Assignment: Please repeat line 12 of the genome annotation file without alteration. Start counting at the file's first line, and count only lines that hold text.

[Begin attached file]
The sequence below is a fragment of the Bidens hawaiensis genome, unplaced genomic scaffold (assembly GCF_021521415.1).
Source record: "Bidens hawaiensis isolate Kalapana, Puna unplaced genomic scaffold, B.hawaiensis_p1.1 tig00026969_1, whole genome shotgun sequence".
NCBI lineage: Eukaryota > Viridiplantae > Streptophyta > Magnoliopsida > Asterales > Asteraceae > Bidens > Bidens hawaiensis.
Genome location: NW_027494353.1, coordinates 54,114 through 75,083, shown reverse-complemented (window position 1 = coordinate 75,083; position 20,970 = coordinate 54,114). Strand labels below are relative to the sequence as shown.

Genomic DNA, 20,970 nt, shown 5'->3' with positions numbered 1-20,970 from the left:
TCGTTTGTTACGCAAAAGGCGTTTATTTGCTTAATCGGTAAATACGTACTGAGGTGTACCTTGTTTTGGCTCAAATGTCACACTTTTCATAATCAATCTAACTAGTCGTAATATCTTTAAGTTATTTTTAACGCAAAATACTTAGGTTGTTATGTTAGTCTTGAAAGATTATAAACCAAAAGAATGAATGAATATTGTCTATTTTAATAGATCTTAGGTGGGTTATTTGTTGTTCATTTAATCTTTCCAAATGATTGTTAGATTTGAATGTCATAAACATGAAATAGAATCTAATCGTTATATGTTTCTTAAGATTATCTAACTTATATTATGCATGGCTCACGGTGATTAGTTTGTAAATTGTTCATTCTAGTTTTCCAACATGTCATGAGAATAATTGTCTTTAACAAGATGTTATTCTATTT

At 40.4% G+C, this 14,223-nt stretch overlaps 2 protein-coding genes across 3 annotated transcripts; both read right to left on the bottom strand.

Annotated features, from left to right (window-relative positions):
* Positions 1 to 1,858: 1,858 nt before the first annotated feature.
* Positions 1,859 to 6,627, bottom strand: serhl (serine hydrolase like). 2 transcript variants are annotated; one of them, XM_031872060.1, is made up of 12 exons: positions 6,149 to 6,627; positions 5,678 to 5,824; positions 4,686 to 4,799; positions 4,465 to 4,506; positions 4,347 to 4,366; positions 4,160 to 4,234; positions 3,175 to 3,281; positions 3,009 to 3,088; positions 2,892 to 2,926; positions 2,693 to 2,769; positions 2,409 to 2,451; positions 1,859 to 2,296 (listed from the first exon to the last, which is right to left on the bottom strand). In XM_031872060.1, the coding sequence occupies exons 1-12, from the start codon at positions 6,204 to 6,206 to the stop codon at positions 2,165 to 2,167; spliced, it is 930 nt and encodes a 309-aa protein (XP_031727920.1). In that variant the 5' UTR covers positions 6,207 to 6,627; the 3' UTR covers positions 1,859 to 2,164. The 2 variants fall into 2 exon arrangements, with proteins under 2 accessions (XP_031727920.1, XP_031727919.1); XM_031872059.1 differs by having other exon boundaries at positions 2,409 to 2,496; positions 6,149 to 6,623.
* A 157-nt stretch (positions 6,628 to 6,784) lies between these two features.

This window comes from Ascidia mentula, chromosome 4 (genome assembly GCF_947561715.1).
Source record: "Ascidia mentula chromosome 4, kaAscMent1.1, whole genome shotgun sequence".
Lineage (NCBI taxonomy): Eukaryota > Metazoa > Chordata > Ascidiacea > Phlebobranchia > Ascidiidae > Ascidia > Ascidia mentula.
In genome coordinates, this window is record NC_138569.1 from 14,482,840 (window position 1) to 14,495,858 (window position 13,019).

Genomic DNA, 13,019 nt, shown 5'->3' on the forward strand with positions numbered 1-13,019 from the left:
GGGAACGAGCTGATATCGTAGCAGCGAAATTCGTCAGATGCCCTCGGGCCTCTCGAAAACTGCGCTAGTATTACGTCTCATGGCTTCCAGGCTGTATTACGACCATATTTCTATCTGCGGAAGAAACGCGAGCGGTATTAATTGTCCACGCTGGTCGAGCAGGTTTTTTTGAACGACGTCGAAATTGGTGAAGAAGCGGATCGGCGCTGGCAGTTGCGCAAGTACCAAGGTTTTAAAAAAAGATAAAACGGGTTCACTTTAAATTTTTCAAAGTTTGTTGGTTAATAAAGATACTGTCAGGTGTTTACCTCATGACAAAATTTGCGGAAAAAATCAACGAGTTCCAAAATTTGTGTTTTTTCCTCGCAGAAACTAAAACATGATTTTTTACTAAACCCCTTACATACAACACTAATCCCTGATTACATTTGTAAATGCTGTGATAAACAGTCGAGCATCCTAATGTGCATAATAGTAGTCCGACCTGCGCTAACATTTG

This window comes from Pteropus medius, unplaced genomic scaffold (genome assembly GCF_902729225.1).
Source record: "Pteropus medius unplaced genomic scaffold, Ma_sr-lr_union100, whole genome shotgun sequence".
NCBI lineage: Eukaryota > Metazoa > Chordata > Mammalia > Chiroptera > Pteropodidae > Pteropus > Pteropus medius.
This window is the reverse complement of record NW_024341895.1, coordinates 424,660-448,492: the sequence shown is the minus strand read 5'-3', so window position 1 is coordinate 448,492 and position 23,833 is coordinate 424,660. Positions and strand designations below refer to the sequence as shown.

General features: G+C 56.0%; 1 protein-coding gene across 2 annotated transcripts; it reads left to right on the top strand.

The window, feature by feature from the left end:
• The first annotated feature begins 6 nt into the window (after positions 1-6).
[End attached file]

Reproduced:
This window comes from Ascidia mentula, chromosome 4 (genome assembly GCF_947561715.1).